LOST season finale? Some good stuff there, some really good stuff. I liked a lot of the little things more than the big explosions--though they were cool. For example, ***SPOILER SPOILER SPOILER*** when Sawyer shoots Mr. Friendly Tom straight in the chest without a minute's hesitation. Perfect. That conman has nothing to live for now that he's done what he's longed to do and it's all downhill for him. And Hurley saving the boys...hee...I have to admit I loved it. Granted, how one drives a van without any noise through a pathless jungle irks me, but what are you gonna do. The flashforward was cool. Jack crying? Notsomuch.

Anyways, the season started slow but these last few episodes have been simply fantastic. I hate the show. I love the show. I can't wait for the next season.

Barely any big amount of wordage today, but writing is writing. I'll take whatever words I can, you know. And this will probably be the last update until the holiday weekend tis over. Guess I'll just let the story continue to ferment for a bit.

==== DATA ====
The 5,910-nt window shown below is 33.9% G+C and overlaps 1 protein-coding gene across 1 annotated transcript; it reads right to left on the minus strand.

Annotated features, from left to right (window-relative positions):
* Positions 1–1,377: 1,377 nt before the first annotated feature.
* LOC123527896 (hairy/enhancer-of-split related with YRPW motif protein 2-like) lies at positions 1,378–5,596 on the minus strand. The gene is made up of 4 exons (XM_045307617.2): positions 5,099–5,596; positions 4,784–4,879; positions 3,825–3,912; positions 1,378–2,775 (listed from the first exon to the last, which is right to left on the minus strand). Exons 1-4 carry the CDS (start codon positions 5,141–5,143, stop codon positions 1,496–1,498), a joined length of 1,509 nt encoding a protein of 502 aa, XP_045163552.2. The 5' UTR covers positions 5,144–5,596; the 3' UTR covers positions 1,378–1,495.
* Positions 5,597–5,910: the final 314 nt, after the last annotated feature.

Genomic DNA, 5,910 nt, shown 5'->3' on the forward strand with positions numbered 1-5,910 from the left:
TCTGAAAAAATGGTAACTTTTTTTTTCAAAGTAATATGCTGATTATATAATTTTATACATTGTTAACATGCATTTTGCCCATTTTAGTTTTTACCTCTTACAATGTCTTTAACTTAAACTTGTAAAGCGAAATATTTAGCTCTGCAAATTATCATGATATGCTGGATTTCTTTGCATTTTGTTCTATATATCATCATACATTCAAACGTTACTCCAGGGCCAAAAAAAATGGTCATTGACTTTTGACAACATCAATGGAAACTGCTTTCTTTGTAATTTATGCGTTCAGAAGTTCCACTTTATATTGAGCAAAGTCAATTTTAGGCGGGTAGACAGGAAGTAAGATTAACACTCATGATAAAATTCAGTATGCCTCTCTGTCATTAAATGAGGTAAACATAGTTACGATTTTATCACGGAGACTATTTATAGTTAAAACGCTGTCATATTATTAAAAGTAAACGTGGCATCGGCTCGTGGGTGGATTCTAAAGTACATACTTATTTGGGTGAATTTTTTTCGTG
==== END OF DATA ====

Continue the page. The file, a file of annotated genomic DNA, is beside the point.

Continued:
"The Clouds are Calling"

New Words: 230
Total Words: 1,724
Pages: 4
Deadline: None
Reason for stopping: James has asked a question and now I must figure out the answer. Woo.
Stimulants: Green tea
Songs played loudly: "Card House Dreamer" by This Providence
Exercise: Does walking around Target for an hour count?
Mail: No mail, boo
Darling du Jour: N/A
Other writing-related work: Slushed
The Internet is full of Things: For those that grew up on 1980s and 1990s cartoons (meaning me, me, me), I give you Cracked's 15 (Painfully) Unforgettable Cartoon Theme Songs. Be prepared to have them in your head for a few hours. Gummi bears, bouncing here and there...

Wednesday, May 23, 2007

Stupid, Stupid Rat Creatures

It only took me a little over nine months, but last night I finished up reading Jeff Smith's Bone, the one volume edition that clocks in at over 1,300 pages. I'd originally started out reading a few pages a night, but The Busy kicked in and things slowed down. This was not Bone's fault. In short, I absolutely loved it.